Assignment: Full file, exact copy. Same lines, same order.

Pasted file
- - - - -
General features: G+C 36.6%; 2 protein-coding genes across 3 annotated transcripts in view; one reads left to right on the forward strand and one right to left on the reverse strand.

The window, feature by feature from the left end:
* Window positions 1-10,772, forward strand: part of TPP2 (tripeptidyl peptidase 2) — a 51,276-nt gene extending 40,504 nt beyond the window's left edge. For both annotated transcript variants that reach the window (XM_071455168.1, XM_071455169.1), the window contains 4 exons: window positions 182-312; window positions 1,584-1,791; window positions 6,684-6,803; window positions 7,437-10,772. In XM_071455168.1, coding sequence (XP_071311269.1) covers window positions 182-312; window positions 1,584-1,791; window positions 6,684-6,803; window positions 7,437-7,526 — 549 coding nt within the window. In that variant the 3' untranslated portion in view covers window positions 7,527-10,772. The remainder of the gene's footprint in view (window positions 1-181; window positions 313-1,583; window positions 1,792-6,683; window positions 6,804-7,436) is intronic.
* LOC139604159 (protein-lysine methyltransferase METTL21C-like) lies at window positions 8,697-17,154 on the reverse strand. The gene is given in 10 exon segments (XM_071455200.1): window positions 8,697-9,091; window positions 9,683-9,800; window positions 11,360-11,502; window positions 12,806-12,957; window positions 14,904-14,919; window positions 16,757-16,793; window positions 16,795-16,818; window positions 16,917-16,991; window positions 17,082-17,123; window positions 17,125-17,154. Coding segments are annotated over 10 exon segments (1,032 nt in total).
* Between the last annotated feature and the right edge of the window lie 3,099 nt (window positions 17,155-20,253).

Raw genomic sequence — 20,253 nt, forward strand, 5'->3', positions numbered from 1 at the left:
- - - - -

General features: G+C 36.6%; 2 protein-coding genes across 3 annotated transcripts in view; one reads left to right on the forward strand and one right to left on the reverse strand.

The window, feature by feature from the left end:
* Window positions 1-10,772, forward strand: part of TPP2 (tripeptidyl peptidase 2) — a 51,276-nt gene extending 40,504 nt beyond the window's left edge. For both annotated transcript variants that reach the window (XM_071455168.1, XM_071455169.1), the window contains 4 exons: window positions 182-312; window positions 1,584-1,791; window positions 6,684-6,803; window positions 7,437-10,772. In XM_071455168.1, coding sequence (XP_071311269.1) covers window positions 182-312; window positions 1,584-1,791; window positions 6,684-6,803; window positions 7,437-7,526 — 549 coding nt within the window. In that variant the 3' untranslated portion in view covers window positions 7,527-10,772. The remainder of the gene's footprint in view (window positions 1-181; window positions 313-1,583; window positions 1,792-6,683; window positions 6,804-7,436) is intronic.
* LOC139604159 (protein-lysine methyltransferase METTL21C-like) lies at window positions 8,697-17,154 on the reverse strand. The gene is given in 10 exon segments (XM_071455200.1): window positions 8,697-9,091; window positions 9,683-9,800; window positions 11,360-11,502; window positions 12,806-12,957; window positions 14,904-14,919; window positions 16,757-16,793; window positions 16,795-16,818; window positions 16,917-16,991; window positions 17,082-17,123; window positions 17,125-17,154. Coding segments are annotated over 10 exon segments (1,032 nt in total).
* Between the last annotated feature and the right edge of the window lie 3,099 nt (window positions 17,155-20,253).

Raw genomic sequence — 20,253 nt, forward strand, 5'->3', positions numbered from 1 at the left: